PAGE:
Then came band.
Soon after school began in the fall, if you were enrolled in band class, you presented yourself in front of the wide wardrobe doors in the band room, to be fitted with your uniform. I knew about the uniforms and their provenance. My father had worked on an ad hoc committee, a fundraising project called Band Boosters, whose goal was to outfit the band.
The Boosters made a purchase with longevity in mind. The bright green uniforms, made of stiff industrial-strength polyester, were virtually indestructible. A couple moms distributed them that day in the band room. They handed you a heavy jacket, a tunic with white horizontal panels across the front and gold buttons; a pair of crisp, eternally pressed trousers, “bibbers,” in uniform lingo; and a hat like an overturned bucket with a bill and what should have been a plume. Boosters must have reasoned that plumes were too delicate to withstand the test of time, so instead, topping our hats were these things that looked like elongated gold tinsel pine cones.
Friday nights on the football field, players and cheerleaders wore their uniforms with elan. Green and white, fight fight! Before the coin toss, when the band processed-flowed-marched onto the field to play the national anthem, and again at half time when we took the field to execute a formation and play the school fight song, I wouldn’t say we looked ragtag, but we were low on elan. No one I knew wanted to be in the marching band. On the varsity football team and cheerleading squad on the other hand . . .
In the week before a game, we had rehearsed formations. We managed to form the letter F on the fifty yard line. F for Freeland. F for Falcons. Fight team fight! On the field you looked left and right, trying to line up, trying to keep your step in synch with the rest of the band. Our uniforms shined, our plumes glinted under the lights. We stood up straight and performed. On the open field, minus acoustic help, the sound seemed to rise and dissipate in the air.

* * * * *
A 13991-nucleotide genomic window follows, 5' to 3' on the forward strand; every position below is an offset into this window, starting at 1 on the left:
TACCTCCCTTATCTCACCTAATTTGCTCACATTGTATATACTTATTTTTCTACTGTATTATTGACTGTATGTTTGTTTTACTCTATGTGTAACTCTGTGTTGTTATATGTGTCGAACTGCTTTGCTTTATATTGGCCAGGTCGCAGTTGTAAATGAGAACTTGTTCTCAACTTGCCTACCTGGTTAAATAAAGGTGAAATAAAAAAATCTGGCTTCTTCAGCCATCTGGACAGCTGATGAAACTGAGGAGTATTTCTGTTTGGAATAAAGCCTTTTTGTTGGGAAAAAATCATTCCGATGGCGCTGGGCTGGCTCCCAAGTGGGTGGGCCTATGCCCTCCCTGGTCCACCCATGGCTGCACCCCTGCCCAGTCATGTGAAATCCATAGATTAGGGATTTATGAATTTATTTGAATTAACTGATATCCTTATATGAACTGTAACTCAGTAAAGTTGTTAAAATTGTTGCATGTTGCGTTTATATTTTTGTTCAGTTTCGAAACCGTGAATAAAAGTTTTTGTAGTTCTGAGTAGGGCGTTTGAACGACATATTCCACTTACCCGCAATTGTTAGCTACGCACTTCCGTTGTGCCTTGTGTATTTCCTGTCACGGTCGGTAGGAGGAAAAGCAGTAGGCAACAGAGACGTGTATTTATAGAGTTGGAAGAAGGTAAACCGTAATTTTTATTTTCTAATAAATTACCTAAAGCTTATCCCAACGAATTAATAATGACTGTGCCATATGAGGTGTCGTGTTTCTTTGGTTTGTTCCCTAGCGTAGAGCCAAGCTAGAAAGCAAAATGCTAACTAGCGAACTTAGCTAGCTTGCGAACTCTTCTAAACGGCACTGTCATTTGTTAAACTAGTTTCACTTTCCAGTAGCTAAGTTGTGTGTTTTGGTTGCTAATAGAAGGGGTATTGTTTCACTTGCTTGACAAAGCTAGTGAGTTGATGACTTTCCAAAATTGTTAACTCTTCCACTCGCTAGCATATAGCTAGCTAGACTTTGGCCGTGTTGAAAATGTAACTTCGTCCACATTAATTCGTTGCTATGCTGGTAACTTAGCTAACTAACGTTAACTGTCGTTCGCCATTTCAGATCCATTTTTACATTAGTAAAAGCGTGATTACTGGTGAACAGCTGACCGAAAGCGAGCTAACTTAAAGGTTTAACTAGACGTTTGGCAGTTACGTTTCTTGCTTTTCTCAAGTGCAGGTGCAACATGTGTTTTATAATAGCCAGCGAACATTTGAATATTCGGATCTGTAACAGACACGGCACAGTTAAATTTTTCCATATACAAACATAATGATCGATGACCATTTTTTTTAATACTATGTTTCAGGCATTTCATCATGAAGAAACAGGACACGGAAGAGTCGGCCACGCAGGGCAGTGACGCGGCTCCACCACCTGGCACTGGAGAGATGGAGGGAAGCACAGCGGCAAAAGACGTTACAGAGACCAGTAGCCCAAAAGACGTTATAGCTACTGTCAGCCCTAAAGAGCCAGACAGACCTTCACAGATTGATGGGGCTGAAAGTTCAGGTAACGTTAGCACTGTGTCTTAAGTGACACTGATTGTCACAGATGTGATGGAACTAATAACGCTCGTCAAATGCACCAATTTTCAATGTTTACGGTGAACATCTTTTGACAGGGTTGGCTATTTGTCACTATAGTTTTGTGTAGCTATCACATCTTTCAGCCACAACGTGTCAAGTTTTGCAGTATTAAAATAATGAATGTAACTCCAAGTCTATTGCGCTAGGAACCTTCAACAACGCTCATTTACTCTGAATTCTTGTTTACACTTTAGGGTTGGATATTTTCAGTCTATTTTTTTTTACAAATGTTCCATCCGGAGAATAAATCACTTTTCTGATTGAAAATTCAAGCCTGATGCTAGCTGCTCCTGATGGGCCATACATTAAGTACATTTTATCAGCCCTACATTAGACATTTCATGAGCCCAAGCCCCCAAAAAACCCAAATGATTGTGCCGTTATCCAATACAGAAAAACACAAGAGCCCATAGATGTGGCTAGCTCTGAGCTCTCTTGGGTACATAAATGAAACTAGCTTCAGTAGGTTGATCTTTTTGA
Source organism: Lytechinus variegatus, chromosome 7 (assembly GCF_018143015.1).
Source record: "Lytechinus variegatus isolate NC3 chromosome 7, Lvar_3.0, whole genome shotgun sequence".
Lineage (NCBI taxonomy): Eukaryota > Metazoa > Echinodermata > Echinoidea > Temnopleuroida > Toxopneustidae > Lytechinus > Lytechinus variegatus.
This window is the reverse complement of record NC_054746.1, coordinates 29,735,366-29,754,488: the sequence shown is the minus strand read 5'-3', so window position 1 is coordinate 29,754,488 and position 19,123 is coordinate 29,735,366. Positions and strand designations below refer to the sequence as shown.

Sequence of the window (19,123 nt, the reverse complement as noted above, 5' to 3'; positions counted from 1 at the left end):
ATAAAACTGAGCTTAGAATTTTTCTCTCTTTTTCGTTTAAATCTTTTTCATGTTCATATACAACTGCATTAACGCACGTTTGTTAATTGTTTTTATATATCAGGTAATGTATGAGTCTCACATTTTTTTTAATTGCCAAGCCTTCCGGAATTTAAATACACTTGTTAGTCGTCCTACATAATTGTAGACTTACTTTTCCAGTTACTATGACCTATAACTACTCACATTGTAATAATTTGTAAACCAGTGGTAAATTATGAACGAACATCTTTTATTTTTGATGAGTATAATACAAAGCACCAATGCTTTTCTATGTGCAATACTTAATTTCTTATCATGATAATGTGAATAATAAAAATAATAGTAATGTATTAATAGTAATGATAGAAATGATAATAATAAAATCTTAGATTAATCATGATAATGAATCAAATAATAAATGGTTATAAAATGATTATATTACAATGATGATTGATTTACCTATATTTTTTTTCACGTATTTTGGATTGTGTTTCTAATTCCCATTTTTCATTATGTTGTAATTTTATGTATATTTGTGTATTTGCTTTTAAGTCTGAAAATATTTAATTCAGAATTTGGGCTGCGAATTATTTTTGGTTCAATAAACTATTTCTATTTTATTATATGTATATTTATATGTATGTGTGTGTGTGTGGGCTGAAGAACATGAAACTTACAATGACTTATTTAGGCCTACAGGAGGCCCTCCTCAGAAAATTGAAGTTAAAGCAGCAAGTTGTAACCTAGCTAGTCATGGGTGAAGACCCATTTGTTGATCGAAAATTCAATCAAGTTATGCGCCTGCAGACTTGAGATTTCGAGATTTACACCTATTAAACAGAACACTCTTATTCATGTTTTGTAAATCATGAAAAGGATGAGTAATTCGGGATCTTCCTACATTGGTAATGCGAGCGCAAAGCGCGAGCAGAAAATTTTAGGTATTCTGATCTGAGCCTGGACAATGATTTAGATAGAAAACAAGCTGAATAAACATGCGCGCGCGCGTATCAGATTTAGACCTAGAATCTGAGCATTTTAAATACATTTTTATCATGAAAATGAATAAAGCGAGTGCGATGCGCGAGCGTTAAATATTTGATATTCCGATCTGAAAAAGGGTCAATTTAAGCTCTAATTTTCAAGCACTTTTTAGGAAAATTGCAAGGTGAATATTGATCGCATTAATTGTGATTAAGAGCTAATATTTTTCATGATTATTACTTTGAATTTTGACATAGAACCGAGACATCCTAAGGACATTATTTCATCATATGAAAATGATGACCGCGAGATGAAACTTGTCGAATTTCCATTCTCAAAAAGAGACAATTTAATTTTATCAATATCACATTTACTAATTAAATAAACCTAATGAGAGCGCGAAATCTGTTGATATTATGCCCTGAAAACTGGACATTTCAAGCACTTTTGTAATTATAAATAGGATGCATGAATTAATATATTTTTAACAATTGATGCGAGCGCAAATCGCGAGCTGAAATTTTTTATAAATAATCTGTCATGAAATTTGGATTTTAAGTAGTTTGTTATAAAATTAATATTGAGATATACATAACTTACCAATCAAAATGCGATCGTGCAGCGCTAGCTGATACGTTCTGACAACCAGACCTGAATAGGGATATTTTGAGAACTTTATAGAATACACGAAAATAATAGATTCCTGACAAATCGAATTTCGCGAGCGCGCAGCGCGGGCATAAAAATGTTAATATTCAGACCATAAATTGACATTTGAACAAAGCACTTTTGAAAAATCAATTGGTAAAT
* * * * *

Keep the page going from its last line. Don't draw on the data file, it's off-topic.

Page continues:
Also among the 136 marches, Sousa wrote a few intriguing outliers: “Pet of the Petticoats,” “Transit of Venus,” “Our Flirtation,” and “The Quilting Party March.”
Back home from Kroger that morning, in an online search I found the specific march I had heard in the car. It was called “The Federal,” written to honor the people of Australia and New Zealand before Sousa went on a world tour. Sousa must have had rock star stature. When I saw “world tour” I thought of the Rolling Stones. I wondered, Did he actually go abroad and march? I mean, did they clear the avenues and boulevards, set up signs and publicity: John Phillip Sousa is comin’ to town . . . and he’s bringing the Marine Band with him. There are plenty of photos of him in front of the band, with his turn-of-the-century beard, shouldering his baton, which looks a lot like a sword. He has the look of a serious man, like he’d rather be home composing marches than marching to them.